It’s understood in neurological and psychological circles that the most fundamental sense of the self—and the oldest sense of the self—probably resides in our perception of our bodies in space. Multi-sensory experiences are the means by which the brain draws a line around our bodies. I see, hear, touch, taste, in order to navigate the world—and via this navigational process, I become an animal set apart, a sealed spaceship. We now know, however, that this sense of self is itself a construction. A woman has a stroke that shuts down the left side of her brain, and the barrier between her body and the rest of the universe appears to dissolve. A man suffering from body integrity identity disorder feels his arms no longer belong to him. A teenager takes a dose of ayahuasca, and the perceived envelope of the body falls away with the flip of a chemical switch. If the distinctness of the bodily self can be tampered with via such mechanical means, then we must begin to accept that the bodily self—that feeling we are whole, inviolate beings—is not due to some special soul, or “I,” resident behind our eyes.

Ananthaswamy sees reports of people losing their bodily self (by injury, disorder, or drug) as a great opportunity for the rest of us to learn. “When these things come apart,” he says, “we understand we are constantly constructing an in-body experience.” Perhaps the experience of being a person locked inside a bag of skin and bone—with that single, definable self looking out through your eyes—is not natural or given, but merely the result of a changeable, mechanical arrangement in the brain. Perhaps the barriers of selfhood are arbitrary, bendable. This is what the Hogan twins’ experience suggests. Their conjoined lives hint at myriad permeations of the bodily self.

Professor William Hirstein, a philosopher and cognitive scientist, has argued that our stubborn idea of the self as a private thing that cannot be tampered with actually keeps us from understanding it. We are still stuck, he believes, in a pre-Enlightenment vision of the “self” as a god-given soul, separate from the valves and tubes that make up the rest of our bodies. “By claiming consciousness is private,” he tells me, “we’re claiming that it is different from all other physical things and processes.” However, “if the twins can both be aware of a single conscious state . . . this would be an example of mind melding.”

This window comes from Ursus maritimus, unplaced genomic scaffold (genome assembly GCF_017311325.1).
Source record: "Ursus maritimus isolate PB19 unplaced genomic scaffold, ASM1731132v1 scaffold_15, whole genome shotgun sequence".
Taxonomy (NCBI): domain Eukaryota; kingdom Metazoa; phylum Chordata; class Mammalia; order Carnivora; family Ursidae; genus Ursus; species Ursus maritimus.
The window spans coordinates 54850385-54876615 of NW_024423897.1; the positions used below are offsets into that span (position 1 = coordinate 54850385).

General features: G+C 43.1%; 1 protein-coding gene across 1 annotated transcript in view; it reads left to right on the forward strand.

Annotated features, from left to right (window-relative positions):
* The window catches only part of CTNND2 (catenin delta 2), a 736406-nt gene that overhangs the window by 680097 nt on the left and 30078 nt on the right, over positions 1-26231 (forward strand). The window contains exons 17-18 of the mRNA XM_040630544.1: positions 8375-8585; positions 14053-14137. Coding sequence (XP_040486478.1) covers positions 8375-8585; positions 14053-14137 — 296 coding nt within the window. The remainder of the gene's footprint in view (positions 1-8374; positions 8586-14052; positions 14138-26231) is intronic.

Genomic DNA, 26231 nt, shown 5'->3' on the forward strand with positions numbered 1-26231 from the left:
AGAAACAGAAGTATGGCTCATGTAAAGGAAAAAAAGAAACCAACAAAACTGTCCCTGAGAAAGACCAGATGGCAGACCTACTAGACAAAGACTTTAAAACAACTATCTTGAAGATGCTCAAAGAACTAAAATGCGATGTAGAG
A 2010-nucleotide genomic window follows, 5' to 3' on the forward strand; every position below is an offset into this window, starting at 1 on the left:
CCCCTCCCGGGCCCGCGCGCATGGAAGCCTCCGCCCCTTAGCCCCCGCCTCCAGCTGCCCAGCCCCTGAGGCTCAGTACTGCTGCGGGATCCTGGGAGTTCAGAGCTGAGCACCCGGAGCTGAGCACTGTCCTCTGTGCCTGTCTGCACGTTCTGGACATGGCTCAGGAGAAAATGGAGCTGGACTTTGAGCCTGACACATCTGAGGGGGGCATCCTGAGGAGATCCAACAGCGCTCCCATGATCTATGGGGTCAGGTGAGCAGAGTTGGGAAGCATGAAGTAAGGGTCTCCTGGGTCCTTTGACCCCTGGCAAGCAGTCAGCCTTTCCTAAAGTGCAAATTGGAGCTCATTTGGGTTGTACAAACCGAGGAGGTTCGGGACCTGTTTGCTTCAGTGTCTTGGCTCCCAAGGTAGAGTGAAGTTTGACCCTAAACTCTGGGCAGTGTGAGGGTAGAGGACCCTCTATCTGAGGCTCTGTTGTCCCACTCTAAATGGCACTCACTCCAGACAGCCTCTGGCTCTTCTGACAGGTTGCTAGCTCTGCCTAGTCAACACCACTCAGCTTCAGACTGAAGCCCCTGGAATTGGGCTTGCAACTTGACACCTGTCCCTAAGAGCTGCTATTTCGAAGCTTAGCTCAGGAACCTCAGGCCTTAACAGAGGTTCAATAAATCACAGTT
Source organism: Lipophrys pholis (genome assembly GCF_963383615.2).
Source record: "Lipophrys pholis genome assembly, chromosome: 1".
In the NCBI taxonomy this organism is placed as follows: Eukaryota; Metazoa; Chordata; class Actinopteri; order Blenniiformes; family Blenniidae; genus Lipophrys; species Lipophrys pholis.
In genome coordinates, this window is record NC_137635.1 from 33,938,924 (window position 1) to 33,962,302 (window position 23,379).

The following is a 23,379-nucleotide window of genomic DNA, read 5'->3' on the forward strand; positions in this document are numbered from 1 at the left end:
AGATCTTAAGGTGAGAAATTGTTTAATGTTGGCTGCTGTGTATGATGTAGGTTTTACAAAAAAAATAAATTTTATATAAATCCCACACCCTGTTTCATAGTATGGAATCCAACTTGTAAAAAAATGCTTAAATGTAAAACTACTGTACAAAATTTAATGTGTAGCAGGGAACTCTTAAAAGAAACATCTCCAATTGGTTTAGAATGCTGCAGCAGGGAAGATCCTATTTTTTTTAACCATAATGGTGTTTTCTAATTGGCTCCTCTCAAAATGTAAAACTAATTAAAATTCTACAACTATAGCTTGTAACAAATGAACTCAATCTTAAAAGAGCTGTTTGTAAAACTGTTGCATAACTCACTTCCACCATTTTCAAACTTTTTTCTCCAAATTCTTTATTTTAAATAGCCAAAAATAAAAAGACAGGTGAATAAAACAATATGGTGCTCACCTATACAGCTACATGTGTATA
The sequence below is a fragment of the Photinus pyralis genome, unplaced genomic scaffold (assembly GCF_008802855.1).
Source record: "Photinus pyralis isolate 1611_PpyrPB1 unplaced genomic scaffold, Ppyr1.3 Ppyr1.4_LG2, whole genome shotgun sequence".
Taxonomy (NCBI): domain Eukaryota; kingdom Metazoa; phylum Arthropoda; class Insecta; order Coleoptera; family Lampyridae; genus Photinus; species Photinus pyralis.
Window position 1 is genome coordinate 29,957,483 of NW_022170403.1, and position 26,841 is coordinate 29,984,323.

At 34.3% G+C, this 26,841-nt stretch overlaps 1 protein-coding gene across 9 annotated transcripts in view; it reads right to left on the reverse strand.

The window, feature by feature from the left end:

Philosopher Colin McGinn once quipped, “If your friend is staring at something green, you cannot look at her and see the greeniness of her experience. Such intimacy is ruled out by the nature of consciousness.” He is sure of a private, secret self. And yet the Hogan twins do upend his assumption. Tatiana senses the greeniness of Krista’s experience all the time. “I hate it!” she cries out, when Krista tastes some spinach dip.

Do the twins, then, truly share a portion of their selfhood? Some bodily aspect of that experience we all think of as private to an inviolate degree? Or do the girls merely see shadows, copies, of consciousness? And—most unsettling of all—is that a distinction without a difference? These questions remain beyond our understanding of the mind. At one point during Inseparable, the twins seem to suggest they do share consciousness when, in passing, they remark that they can converse inside their heads. But then, too, they are utterly distinct (even discordant)—arguing over where to walk, when to rise, what to do. Their extraordinary experience remains confounding and secreted away inside their shared cranium.

Meanwhile, life is filled with daily—and, to them, more meaningful—challenges. The girls work to climb onto their specially designed bicycle. They tug on their specially knitted toque for two. And they are learning to swim. When the twins were little, less sure of their complex body, they refused to put their heads underwater. They’re braver now, more capable; their grandmother tears up when she watches them paddle in tandem and she proudly shrugs and says, “Who would have thought?”

Meanwhile, their mother plans another unlikely birthday: “It’s huge,” she says, holding out her hands in gratitude. And the girls agree. Krista looks into the corner of the room and suggests, “Someone has to put our face on money.” And the pair of them dissolve into mutual giggles.

Michael Harris
Michael Harris is the author of Solitude and The End of Absence, which won the Governor General’s Literary Award. A faculty member in the Banff Centre’s literary-journalism program, he currently lives in Vancouver.